Advancing the Science

Mayo Clinic Medical Science Blog – an eclectic collection of research- and research education-related stories: feature stories, mini news bites, learning opportunities, profiles and more from Mayo Clinic.

Items Tagged ‘vaccines’

April 1, 2020

Research News Roundup–March 2020

By Elizabeth Zimmermann Elizabeth Zimmermann

Even though it’s April Fool’s Day, the stories we share in this monthly column are no joke. Because since last month our world has shifted focus, we’ve divided these releases into two sections – COVID-related, and everything else. “Everything else” is at the end this month, because it is the bigger section, with nearly a […]

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Tags: AFib, Alzheimer's disease, anesthesiology, cardiology, cardiovascular medicine, clinical trials, COVID-19, Department of Laboratory Medicine and Pathology, FDA, Fredric Meyer, heart attack, heart disease


March 30, 2020

Mayo Clinic Research in the News — Week in Review 3/30/2020

By Elizabeth Zimmermann Elizabeth Zimmermann

In this unconventional time, we are going to offer an unconventional article, really a collection of the previous week’s news stories related to Mayo Clinic Research. Our plan – to share a brief excerpt and link to stories written by journalists around the world. Most will likely be about COVID-19, some may report findings that […]

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Tags: antiviral, cardiology, clinical trials, collaboration, COVID-19, David Knopman, dementia, Gianrico Farrugia, heart attack, John Halamka, Mayo Clinic Laboratories, Mayo Clinic Proceedings


January 2, 2020

The Flu: Nothing to Sneeze About!

By Advancing the Science contributor Advancing the Science contributor

So here we are, well into the 2019-2020 flu season. Have you had your flu shot? If you haven’t, do you know whether that was the safest choice for you and those you care about? In a new podcast from the Bow Tie Bandit and Mayo Clinic Laboratories, learn  important facts about influenza, such as […]

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Tags: immunization, influenza, Justin Kreuter, Matthew Binnicker, Mayo Clinic Laboratories, Priya Sampathkumar, vaccines


November 26, 2019

Pursuing the holy grail of flu vaccines

By Advancing the Science contributor Advancing the Science contributor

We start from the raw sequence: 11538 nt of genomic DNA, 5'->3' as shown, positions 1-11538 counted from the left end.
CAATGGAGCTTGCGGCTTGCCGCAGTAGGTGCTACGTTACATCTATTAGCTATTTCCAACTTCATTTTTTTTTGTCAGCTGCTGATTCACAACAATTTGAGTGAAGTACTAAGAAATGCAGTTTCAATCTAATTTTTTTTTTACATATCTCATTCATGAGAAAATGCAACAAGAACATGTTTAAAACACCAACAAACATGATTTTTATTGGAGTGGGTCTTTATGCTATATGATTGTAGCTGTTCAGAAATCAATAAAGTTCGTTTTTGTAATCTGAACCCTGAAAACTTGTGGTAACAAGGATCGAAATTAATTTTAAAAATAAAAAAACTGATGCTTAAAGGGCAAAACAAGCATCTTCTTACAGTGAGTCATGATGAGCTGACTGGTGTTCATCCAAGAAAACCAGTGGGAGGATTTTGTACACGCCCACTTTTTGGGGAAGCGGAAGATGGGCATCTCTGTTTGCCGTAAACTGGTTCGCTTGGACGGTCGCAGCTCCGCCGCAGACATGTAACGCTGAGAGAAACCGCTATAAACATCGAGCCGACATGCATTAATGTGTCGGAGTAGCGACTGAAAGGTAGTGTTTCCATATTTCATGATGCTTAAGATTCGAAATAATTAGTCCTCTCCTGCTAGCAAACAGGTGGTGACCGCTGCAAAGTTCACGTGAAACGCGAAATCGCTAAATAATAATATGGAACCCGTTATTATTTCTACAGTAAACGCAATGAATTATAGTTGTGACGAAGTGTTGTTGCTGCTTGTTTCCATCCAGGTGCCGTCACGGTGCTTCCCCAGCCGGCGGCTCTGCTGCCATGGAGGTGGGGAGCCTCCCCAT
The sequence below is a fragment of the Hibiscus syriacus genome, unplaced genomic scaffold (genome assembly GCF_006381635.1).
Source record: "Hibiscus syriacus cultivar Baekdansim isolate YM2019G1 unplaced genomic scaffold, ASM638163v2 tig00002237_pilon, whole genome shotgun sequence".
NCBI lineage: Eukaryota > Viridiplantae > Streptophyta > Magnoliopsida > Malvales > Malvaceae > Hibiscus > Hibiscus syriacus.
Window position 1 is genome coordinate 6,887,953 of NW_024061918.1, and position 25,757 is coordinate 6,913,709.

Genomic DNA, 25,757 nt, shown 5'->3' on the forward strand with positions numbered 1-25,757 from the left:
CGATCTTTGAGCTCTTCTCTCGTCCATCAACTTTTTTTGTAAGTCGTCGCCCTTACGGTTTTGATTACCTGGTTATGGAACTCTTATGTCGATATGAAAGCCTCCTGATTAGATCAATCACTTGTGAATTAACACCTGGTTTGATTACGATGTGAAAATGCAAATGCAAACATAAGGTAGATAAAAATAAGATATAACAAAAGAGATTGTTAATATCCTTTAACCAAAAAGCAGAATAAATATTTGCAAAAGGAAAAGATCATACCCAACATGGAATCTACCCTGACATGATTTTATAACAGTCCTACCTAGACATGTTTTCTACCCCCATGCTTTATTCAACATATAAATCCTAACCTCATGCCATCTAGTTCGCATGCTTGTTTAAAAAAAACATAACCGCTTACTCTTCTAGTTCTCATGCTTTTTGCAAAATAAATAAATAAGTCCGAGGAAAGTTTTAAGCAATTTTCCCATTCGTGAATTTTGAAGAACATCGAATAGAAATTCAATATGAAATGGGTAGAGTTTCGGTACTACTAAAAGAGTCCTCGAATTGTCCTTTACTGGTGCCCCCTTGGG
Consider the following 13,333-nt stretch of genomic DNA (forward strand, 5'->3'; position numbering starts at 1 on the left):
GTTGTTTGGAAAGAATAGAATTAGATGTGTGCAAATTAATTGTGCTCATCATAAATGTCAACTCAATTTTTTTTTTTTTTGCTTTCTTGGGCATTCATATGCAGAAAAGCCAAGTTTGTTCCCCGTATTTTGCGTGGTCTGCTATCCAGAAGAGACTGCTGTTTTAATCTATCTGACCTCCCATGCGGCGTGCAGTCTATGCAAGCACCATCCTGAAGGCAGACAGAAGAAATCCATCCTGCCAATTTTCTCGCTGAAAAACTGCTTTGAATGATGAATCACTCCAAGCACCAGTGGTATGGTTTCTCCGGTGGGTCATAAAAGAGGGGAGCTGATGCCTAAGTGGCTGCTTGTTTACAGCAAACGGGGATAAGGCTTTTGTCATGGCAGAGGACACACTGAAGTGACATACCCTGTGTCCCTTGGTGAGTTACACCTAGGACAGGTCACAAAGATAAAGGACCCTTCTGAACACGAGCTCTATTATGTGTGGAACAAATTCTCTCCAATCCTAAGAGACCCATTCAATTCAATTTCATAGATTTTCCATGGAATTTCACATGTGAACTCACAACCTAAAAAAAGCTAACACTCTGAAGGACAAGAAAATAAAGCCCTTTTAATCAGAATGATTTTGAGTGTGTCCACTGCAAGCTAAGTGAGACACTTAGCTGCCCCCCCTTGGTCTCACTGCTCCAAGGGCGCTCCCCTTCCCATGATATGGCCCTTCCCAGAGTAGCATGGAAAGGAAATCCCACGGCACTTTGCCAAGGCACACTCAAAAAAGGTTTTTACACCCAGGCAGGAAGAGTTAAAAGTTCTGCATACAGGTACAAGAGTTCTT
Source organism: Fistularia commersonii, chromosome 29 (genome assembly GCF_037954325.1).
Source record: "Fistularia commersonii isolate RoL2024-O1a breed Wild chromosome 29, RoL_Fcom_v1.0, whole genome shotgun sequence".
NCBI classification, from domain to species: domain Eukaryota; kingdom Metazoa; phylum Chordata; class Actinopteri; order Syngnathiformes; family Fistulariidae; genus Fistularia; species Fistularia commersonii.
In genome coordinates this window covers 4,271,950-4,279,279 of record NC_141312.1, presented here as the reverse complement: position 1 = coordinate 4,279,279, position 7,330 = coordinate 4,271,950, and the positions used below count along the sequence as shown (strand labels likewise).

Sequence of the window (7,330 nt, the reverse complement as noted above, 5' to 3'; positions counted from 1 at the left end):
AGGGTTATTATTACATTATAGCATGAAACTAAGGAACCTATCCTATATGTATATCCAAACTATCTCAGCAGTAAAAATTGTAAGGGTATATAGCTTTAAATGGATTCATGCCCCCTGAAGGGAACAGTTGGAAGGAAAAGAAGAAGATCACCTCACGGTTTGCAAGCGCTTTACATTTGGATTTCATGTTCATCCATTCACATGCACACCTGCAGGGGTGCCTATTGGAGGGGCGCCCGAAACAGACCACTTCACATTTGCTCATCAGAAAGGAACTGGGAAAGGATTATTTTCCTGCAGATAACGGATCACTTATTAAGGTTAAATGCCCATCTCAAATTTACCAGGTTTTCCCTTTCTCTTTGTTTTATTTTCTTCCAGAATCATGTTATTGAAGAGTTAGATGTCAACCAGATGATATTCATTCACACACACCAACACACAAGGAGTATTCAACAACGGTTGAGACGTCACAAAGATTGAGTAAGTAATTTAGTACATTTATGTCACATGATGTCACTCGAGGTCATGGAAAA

The National Institutes of Health recently established a new research network, Collaborative Influenza Vaccine Innovation Centers (CIVICs), with the collective goal to overcome current problems facing influenza vaccines in order to create long-lasting, broadly protective vaccines. The CIVICs program will include three Vaccine Centers, one Vaccine Manufacturing and Toxicology Core, two Clinical Cores, and one […]

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Tags: collaboration, influenza, National Institutes of Health, NIH, Richard Kennedy, vaccines


July 1, 2019

Community preparedness for future outbreaks: Lessons from whooping cough

By Elizabeth Zimmermann Elizabeth Zimmermann

Lately the news has contained many stories of illness or death that could have been prevented by vaccination. Although in 2019 the stories have mostly been about measles, in 2016 it was pertussis, or whooping cough, as it was in 2012, and 2004-2005. The Centers for Disease Control estimates 24.1 million cases of whooping cough […]

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Tags: Center for the Science of Health Care Delivery, Chung-Il Wi, epidemiology, Euijung Ryu, immunization, personalized medicine, pertussis, Rochester Epidemiology Project, vaccines, whooping cough, Young Juhn


June 27, 2019

From the desk of a fellow–Zika Virus: A Continuing Focus for Vaccine Development

By Advancing the Science contributor Advancing the Science contributor

Stephen Crooke, Ph.D., is a postdoctoral research fellow in the Vaccine Research Group within the Mayo Clinic Department of General Internal Medicine.   As a postdoctoral research fellow in the Mayo Clinic Vaccine Research Group, my research is centered primarily around the use of systems biology approaches to develop a more comprehensive understanding of vaccine […]

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Tags: Gregory Poland, immunology, infectious disease, Inna Ovsyannikova, Richard Kennedy, Stephen Crooke, vaccines


April 12, 2016

A Head Start for HPV Vaccine: Better Series Completion

By Meghan Knoedler Meghan Knoedler

The Human Papillomavirus (HPV) is the most common sexually transmitted disease (STD), with about 14 million new cases each year. Surprisingly, this STD is largely asymptomatic but can carry quite a punch.  HPV affects both men and women and can cause cervical cancer and other cancers of the genitals, anus, mouth, and throat, all of […]

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Tags: Center for the Science of Health Care Delivery, immunization, Jennifer St. Sauver, population health, Robert Jacobson, Rochester Epidemiology Project, vaccines


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